• En vertu de la nouvelle loi, le gouvernement fédéral est tenu d’évaluer toutes les exportations en fonction des critères d’évaluation du TCA, qui sont très variés, ainsi qu’en fonction d’un critère de risque sérieux.
  • La détermination de la nature des violations du droit de la guerre ou des droits de la personne reste politiquement délicate. Toutefois, le gouvernement fédéral est en mesure de limiter légalement le pouvoir discrétionnaire du ministre des Affaires étrangères d’approuver les exportations d’armes et d’introduire des critères plus spécifiques quant à ce qui constitue un risque sérieux dans des situations politiques telles que l’affaire susmentionnée des armes saoudiennes.  
  • À en juger par les déclarations du gouvernement et les sondages d’opinion publique, plusieurs alliés et partenaires du Canada ne veulent plus armer l’Arabie saoudite. Le Sénat américain a imputé l’assassinat de Khashoggi au gouvernement saoudien, et au prince héritier Mohammed bin Salman en particulier, tout en demandant au gouvernement américain de retirer son aide militaire à la guerre menée par les Saoudiens au Yémen. Les gouvernements du Danemark, de la Finlande, de la Suède, de l’Autriche et de la Grèce ont effectivement mis un terme aux futures exportations d’armes vers l’Arabie saoudite. Le gouvernement allemand a également mis un terme aux exportations déjà approuvées.
  • En 2018, le gouvernement Trudeau a déclaré qu’il envisageait des moyens d’arrêter toutes les expéditions de véhicules de GDLSC vers le royaume, mais n’a fourni aucune mise à jour sur cette mesure depuis, ni fait de déclarations sur les exportations continues à destination de Riyad de fusils et autres équipements militaires fabriqués au Canada.
  • Le gouvernement Trudeau et GDLSC ont tous deux déclaré que l’annulation de la vente d’armes saoudiennes entraînerait des pénalités d’un ou plusieurs milliards de dollars que le gouvernement canadien devrait payer.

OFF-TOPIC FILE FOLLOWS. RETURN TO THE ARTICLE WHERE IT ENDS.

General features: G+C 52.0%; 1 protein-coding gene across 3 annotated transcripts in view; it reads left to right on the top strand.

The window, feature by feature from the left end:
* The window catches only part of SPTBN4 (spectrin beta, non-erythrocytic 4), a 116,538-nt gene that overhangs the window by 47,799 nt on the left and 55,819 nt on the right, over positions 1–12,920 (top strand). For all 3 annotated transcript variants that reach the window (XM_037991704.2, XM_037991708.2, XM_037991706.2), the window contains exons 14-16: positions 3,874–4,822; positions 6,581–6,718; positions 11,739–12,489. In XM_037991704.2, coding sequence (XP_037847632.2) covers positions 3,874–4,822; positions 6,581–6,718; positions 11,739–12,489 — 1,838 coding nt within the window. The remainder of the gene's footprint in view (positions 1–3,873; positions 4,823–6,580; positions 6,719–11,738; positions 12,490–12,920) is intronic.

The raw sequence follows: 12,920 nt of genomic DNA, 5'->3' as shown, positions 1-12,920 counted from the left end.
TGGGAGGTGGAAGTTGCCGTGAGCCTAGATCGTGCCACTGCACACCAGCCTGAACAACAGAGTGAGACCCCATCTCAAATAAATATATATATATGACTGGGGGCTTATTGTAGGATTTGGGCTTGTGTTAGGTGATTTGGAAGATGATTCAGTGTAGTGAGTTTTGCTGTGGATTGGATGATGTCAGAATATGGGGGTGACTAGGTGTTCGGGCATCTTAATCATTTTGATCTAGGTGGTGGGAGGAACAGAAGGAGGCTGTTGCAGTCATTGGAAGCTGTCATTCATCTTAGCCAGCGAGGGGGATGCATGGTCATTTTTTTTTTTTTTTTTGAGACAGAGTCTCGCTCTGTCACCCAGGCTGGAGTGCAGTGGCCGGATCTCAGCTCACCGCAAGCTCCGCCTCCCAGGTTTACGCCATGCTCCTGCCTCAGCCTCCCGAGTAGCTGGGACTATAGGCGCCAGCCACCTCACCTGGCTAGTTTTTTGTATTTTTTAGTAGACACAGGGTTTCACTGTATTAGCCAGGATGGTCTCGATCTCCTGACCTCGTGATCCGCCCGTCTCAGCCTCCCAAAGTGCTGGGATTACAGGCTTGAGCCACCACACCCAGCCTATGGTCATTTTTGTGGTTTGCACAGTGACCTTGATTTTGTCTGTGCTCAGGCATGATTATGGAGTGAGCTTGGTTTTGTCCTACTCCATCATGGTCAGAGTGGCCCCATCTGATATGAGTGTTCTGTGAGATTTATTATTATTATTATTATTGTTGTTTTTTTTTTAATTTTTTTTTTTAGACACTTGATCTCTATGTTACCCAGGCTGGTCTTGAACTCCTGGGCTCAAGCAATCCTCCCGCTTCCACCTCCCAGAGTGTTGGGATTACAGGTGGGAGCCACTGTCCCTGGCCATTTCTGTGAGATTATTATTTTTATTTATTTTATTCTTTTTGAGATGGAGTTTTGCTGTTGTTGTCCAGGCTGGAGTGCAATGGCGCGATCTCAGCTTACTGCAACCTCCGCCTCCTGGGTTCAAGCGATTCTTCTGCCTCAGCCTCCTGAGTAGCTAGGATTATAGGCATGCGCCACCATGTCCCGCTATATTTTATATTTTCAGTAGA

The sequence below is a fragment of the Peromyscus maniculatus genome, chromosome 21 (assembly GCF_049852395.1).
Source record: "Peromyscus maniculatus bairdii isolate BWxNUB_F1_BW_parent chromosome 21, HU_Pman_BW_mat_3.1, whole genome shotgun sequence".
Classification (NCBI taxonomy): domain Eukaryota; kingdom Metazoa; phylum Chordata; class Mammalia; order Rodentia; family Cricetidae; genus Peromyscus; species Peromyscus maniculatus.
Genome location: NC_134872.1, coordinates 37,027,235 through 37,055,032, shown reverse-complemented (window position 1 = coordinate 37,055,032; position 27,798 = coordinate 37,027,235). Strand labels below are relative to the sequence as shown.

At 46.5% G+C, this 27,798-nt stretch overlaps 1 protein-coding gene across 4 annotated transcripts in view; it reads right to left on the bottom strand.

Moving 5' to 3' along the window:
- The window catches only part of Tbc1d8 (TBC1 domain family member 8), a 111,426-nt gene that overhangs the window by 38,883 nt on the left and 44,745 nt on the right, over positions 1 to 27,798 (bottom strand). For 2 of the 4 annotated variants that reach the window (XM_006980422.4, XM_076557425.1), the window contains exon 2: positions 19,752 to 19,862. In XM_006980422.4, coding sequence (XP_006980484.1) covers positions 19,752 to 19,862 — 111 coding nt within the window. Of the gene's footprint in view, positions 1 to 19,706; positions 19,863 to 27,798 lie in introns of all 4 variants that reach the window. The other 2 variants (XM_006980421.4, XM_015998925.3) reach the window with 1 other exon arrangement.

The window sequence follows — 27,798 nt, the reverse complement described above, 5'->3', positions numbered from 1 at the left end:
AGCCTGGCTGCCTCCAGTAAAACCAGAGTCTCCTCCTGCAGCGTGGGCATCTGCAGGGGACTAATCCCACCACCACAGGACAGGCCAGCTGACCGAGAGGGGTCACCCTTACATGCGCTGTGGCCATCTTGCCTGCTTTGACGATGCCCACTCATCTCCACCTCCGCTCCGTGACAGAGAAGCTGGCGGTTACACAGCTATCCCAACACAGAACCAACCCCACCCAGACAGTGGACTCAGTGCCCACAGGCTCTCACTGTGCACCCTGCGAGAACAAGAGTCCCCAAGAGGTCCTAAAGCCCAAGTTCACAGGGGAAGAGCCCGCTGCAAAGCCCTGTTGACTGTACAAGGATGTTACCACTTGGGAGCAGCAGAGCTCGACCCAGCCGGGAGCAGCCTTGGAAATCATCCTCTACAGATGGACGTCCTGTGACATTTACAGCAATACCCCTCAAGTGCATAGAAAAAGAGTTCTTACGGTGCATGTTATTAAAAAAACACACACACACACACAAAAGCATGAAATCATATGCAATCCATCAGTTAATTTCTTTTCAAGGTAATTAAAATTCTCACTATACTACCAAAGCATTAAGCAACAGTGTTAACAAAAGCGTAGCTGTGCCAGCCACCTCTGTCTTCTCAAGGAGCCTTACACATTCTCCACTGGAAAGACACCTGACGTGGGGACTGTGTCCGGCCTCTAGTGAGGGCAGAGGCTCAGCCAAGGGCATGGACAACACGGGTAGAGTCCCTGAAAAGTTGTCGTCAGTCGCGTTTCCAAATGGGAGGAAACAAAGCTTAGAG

• Les libéraux aussi bien que les conservateurs souhaitent maintenir le cap relativement au contrat des armes saoudiennes. Le Nouveau Parti démocratique, le Bloc Québécois et le Parti vert du Canada souhaitent l’annuler (le NPD a renversé sa position en 2016).

Recommandations

Le gouvernement fédéral devrait :
  • suivre les conseils des organisations de défense des droits de la personne et prendre des mesures supplémentaires pour accroître la transparence et améliorer l’enregistrement des exportations d’armes du Canada; cela s’appliquerait à toutes les exportations vers les États-Unis, y compris les sous-systèmes et les composants;
  • chercher à appliquer des critères stricts d’évaluation du TCA, y compris un critère de risque sérieux bien conçu, à l’égard des exportations d’armes du Canada; cela s’appliquerait à toutes les exportations vers les États-Unis, y compris les sous-systèmes et les composants;
  • élaborer un cadre pour évaluer ce qui constitue une violation inacceptable rendant un acheteur inadmissible aux exportations, futures ou actuelles;
  • envisager d’aligner la position du Canada sur celle de ses partenaires et alliés européens et de mettre fin aux exportations à destination de Riyad.
Publié le mercredi 14 août 2019 dans L'Impact uOttawa. Srdjan Vucetic 

Monday, July 29, 2019

Introducing Battle Rhythm: A CDSN Podcast



We have launched a new social media endeavor: a podcast!  Available here and here with more links soon to other outlets.  Stéfanie von Hlatky and I are co-hosting Battle Rhythm, one of the first outputs of the Canadian Defence and Security Network.  What is it and why are we doing it?  

The podcast will appear every other Wednesday (we hope--this podcasting stuff is not easy) on the CGAI Podcast network.  The Canadian Global Affairs Institute is a partner of the CDSN-RCDS, and a key contribution to our network is hosting our podcast.  We are aiming to keep each podcast under/around an hour.  The first segment will have us discussing defence and security stuff (Canadian and beyond) that is in news or otherwise worthy of our attention and falling somewhere near our expertise.  Stef will occasionally report back and comment on debates going on in Francophone defence and security studies.  Sometimes, we will chat about books we have read.
We will then have a short interview with an Emerging Scholar to present their research (which is usually further along at the cutting edge than established profs).   The aim will be to provide an outlet to the next generation, especially those from communities that have been underrepresented in previous generations.
The third segment will usually be an interview with someone who we have met along the way--Stef and I interviewed a number of folks who were at the Kingston Conference on International Security, she interviewed some at the Annual Workshop of Women In International Security-Canada, and I interviewed some of those presenting at ERGOMAS and EISS conferences in Europe this summer.
The penultimate segment will be "Steve's Peeves" where I audibly Spew about an issue that troubles me.  I am hoping to lure Stef into doing some peeving of her own, but she has much greater restraint than I do.
The last segment will be responding to listener questions, assuming we get some.